The Pros & Cons of Publishing Online Courses on Your Own Website

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During your research for your online course you’ve probably run into mentions of ways you can host them on your own website. From plugins to hiring a developer – there are lots off ways you can exert complete control over your student’s experience.

There are many positives to running your courses through a platform of your own making but there are also some marked disadvantages. In this article I’ll go through both sides so you can make an informed decision for what’s best for you and your students.

This is part 3 of a three part series. Check out The Pros & Cons of Using a Hosted Course Platform and The Pros & Cons of Using Course Marketplaces to get more info for your decision.

What does it mean to host your own courses?

The basic concept of using a self hosted platform means being able to control every detail of your students’ experience and own all the data from your courses.

This is opposed to a hosted course platform where a third party course platform is behind the scenes or a marketplace where your course sits on a shelf amongst others. Going self-hosted means using your own website to deliver course content and manage your student’s learning experience.

If you’re using a CMS like WordPress (my favorite) then you have many options for plugins you can use to create your online school. Other options include having one custom built for you or purchasing a course platform to set up on your own server.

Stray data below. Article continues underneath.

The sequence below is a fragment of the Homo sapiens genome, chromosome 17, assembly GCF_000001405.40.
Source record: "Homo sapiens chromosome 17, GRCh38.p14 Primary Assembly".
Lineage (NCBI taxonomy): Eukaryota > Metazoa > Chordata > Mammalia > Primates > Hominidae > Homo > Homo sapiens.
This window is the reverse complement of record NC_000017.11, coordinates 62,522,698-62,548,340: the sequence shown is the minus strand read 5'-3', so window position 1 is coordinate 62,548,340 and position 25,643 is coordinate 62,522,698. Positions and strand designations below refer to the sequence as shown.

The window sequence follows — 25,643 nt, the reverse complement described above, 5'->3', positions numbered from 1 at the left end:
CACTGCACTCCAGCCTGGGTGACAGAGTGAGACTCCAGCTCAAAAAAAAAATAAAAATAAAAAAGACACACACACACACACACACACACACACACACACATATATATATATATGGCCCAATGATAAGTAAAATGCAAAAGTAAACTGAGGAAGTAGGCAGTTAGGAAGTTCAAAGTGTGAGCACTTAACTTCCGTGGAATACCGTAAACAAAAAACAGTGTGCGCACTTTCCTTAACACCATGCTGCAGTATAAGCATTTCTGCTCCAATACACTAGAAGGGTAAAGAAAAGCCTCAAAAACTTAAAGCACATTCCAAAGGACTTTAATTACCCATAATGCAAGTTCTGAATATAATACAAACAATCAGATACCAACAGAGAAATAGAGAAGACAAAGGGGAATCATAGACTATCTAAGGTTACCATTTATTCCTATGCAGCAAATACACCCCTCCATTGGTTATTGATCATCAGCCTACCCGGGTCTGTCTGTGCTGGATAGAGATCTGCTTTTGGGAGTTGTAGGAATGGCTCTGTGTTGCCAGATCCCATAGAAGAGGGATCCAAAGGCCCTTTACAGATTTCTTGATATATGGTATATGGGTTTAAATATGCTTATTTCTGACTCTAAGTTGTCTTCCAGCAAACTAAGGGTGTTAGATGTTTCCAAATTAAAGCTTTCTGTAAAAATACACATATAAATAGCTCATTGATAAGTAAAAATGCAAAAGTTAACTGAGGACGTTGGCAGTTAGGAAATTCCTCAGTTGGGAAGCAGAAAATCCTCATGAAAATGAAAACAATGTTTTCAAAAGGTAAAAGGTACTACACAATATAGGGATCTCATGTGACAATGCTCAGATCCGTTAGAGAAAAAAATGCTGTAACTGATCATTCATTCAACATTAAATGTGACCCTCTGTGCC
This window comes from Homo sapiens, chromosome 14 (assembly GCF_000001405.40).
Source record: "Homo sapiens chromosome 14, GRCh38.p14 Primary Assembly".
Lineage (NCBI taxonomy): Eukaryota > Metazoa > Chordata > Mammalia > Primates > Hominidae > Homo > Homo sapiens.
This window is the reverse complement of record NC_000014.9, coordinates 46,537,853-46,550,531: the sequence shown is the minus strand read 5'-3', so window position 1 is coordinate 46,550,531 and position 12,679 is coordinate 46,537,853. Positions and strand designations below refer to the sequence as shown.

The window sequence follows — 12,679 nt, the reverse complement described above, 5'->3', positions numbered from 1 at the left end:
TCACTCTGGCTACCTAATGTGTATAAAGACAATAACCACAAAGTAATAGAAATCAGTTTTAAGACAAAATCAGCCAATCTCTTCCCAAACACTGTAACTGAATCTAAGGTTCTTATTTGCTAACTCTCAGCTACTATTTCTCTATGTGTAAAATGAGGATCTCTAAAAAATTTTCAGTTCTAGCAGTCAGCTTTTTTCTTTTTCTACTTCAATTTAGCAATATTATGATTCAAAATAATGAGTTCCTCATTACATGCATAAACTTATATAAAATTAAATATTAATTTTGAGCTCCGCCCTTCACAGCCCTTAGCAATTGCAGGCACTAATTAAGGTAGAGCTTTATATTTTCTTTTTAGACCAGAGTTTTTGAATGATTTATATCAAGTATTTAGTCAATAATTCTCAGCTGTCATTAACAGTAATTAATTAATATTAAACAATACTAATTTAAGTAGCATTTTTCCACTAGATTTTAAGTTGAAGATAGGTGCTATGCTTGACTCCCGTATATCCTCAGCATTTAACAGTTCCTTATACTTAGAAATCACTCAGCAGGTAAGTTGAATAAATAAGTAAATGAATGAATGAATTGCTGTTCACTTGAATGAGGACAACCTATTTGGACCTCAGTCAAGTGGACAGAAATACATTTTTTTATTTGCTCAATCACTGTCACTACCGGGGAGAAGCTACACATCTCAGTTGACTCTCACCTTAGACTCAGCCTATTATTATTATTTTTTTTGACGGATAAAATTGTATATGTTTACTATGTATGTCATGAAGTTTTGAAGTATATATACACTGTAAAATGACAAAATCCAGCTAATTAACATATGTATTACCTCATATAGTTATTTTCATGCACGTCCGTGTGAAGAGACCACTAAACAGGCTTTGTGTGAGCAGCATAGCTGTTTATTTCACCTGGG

Do the differences really matter?

To your students, the difference comes down to the user experience you’ve crafted for them. It’s a great idea to focus on how other online schools or hosted platforms achieve this and try to mimic their user experience. If done well, the difference is minor but if done poorly, your students will have a poorer experience.

The biggest difference will be in your own experience. Since you’re the one managing it, it comes with a level of responsibility and daily activity which doesn’t exist on a hosted platform or marketplace. There isn’t much of a ‘set it and forget it’ mentality when you’re running it yourself.

The Pros

When you’ve created your own course platform it’s exciting to know you’ll be able to manage your learners and course content within your own little piece of the internet. There are some definite pros of this setup so let’s take a look at them.

You own all your data

Even though owning your data and student list is a major selling point of platforms like Thinkific, there is always an inherit risk in storing your information on another platform. Data loss happens, backups get corrupted and accounts get cancelled.

Features and new courses are easy to add

Once you have an existing platform set up, it’s easy to create a new course or add new features to existing ones. The ability to tweak and make your courses and platform better for your learners can be attractive.

Fewer monthly or subscription fees

This is a bit misleading – you may pay fewer fees to a hosted course platform but it often comes with higher web server costs. The good thing is these are fixed costs rather than changing based on sales. When you’re self hosted you’ll pay the same if you sell 10 or 100 seats of your course.

Gives a better first impression